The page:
Soccer is an easy game to enjoy but not always an easy game to appreciate.
British players who come to America to play in the North American Soccer League sometimes are surprised and amused when the crowd loudly cheers a long goal kick taken by the goalkeeper or a powerful header out of defense, things which are simply taken for granted by spectations in Europe and South America.
It is especially difficult for American spectators to understand fully and respond to soccer because it is a free-flowing, continuous game, rather than one of sudden stops and starts, like American football, and because it is so easily and rapidly reversible.
There is a logical, grinding progression about American football. You make gains, you suffer losses, in terms of territory.In soccer, the original football game, a beautifully elaborated movement can come to grief in a split second through a goalkeeper's save, an inaccurate shot by a forward, or one which hits the woodwork of the goal. Then the ball is whipped away down the field for a counterattack by the previously defending team, a thrust which may easily bring a goal, since counterattack has been the essence of soccer for many years.
In soccer, the player who most captures the spectator's eye is not always the one who is playing well. Take goalkeepers, for instance. A spectacular goalkeeper may fling himself all over the place, punching and catching shots. But a less-flamboyant goalkeeper, with a more highly developed sense of position and less desire to flaunt himself, may scarcely need to move at all.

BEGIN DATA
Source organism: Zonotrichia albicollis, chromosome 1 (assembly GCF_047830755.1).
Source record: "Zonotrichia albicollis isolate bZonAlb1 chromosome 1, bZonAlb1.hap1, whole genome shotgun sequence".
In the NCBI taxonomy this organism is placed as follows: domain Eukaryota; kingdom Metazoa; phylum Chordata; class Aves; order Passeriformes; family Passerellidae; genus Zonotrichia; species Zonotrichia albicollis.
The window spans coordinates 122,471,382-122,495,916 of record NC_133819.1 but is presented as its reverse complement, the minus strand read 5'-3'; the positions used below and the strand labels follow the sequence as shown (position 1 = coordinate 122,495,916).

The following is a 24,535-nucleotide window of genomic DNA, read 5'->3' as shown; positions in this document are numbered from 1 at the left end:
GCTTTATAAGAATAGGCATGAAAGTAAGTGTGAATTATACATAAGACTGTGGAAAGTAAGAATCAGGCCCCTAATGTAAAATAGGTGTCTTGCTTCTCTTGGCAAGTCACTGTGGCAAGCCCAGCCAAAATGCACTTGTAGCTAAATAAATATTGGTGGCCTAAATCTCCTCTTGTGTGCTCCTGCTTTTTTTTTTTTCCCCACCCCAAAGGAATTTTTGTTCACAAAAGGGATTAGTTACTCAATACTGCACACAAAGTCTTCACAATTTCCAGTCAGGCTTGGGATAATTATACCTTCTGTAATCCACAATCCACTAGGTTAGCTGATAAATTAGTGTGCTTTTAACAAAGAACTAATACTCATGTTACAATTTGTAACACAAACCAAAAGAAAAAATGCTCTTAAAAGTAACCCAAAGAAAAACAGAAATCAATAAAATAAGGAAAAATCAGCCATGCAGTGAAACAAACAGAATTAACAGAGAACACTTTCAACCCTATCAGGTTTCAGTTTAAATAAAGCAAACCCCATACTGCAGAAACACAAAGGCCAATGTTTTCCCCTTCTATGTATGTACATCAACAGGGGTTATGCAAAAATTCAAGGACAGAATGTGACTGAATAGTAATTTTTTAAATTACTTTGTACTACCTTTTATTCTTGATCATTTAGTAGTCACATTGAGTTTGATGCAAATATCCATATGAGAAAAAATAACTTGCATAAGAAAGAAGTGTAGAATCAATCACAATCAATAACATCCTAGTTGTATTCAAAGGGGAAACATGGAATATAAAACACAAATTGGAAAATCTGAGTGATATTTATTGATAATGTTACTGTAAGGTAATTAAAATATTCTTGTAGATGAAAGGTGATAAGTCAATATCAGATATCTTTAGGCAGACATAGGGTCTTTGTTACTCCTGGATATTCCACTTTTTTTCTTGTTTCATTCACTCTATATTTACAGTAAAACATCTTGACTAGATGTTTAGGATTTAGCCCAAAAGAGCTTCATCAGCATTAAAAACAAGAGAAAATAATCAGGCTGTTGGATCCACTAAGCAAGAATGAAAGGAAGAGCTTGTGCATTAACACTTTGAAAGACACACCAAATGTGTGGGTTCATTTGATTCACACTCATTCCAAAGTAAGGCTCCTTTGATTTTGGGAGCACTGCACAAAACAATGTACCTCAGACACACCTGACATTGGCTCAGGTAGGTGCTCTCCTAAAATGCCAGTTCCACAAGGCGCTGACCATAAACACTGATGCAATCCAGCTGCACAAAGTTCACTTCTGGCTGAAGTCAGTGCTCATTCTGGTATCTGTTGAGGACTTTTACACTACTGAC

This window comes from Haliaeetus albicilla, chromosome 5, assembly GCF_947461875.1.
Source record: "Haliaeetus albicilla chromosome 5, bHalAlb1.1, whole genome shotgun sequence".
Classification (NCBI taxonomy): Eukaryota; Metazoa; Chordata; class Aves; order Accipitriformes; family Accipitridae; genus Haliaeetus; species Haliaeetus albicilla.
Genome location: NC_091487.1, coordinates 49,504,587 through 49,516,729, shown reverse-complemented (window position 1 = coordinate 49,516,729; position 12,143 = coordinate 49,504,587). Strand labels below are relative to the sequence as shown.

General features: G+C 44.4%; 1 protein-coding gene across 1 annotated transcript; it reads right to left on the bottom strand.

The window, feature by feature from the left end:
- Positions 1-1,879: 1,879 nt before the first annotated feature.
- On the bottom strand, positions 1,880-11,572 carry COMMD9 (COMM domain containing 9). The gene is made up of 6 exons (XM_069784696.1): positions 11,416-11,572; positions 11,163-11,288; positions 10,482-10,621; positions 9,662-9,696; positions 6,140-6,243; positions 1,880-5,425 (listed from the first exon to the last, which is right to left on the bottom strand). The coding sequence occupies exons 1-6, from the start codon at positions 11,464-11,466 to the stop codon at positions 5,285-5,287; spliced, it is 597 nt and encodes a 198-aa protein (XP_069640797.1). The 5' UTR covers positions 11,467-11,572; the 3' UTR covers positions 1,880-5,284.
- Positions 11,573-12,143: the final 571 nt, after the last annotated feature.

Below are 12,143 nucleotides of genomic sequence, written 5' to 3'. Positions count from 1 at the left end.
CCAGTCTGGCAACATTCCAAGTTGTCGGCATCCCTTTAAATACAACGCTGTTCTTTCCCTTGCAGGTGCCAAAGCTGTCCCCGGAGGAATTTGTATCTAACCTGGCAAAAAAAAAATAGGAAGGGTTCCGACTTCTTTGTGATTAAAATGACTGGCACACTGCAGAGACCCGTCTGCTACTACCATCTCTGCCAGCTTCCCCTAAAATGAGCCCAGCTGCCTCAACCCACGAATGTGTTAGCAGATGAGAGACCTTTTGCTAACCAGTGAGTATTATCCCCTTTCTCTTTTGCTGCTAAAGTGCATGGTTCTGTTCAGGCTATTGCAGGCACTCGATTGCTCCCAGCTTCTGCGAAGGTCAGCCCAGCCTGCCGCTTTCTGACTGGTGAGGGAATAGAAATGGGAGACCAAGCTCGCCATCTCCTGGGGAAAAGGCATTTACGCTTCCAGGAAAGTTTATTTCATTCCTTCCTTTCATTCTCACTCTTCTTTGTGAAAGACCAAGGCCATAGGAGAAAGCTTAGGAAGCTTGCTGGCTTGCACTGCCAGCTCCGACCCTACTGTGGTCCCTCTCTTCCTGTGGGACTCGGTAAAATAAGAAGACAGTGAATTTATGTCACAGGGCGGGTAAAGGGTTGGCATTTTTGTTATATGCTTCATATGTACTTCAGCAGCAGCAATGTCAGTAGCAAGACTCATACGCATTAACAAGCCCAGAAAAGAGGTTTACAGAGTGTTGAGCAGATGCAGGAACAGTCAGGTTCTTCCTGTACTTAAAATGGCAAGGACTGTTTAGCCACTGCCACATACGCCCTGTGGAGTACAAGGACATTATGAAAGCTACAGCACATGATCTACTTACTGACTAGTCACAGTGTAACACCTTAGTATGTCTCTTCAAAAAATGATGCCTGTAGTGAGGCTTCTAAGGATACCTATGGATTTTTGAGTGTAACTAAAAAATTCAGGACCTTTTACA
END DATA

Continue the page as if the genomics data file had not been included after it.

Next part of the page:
Positional sense is, indeed, the heart of soccer. The ability to read the game, as the English call it, on think a move or two ahead, to be in the right place at the right time, separates the intelligent player from his lesser brethren.
The dynamic aspect of this known as "running off the ball." When your own team is in possession, the man with the ball can make a good, telling pass only if a colleague is running intelligently into an open space or where an open space is likely to appear.
The telling, or through pass, involves getting the ball over or between defending players to an offensive teammate who is in posiresembles a two-on-one or three-on-two fast break in basketball.
Defenders must always b eware of "ballwatching," losing awareness of what is going on around them in their mistaken obsession with the ball itself.
Soccer tactics cannot be like American football tactics because the players are constantly in motion. But set plays can be run when the ball is "dead," that is to say, on corner kick and free kicks.
A free kick is a place awarded to a team when a player of the opposing team is penalized. A corner kick is a direct (on goal) free kick taken from a corner area by an attacking player if the ball goes out of bounds across a goal line and is last touched by a defender.
Brazillians like Pele kick the ball so powerfully that they can afford to bang their free kicks directly at goal. But there are many cunning moves on free kicks. One free player may make a dummy run over the ball, for instance, while a second runs in to shoot, or perhaps to pass to a third.
The dribbler, the player moving the ball over the field with his feet, can be one of the most exhilarating sights in soccer. Pele, again, scored dozens of marvelous, individualistic goals. But the spectator must ask himself whether a player is serving or harming his team, by controlling the ball too long, until he loses it or finds all his colleagues guarded by defenders.
"Make it simple, make it accurate, make it quick," was the slogan of a famous English manager of the 1950s, Arthur Rowe. Soccer, it has often been said, is a simple game, but to simplify the game can in itself be a sophisticated business. The greatest players see and do the thing which becomes obvious and inevitable only the instant after they have done it.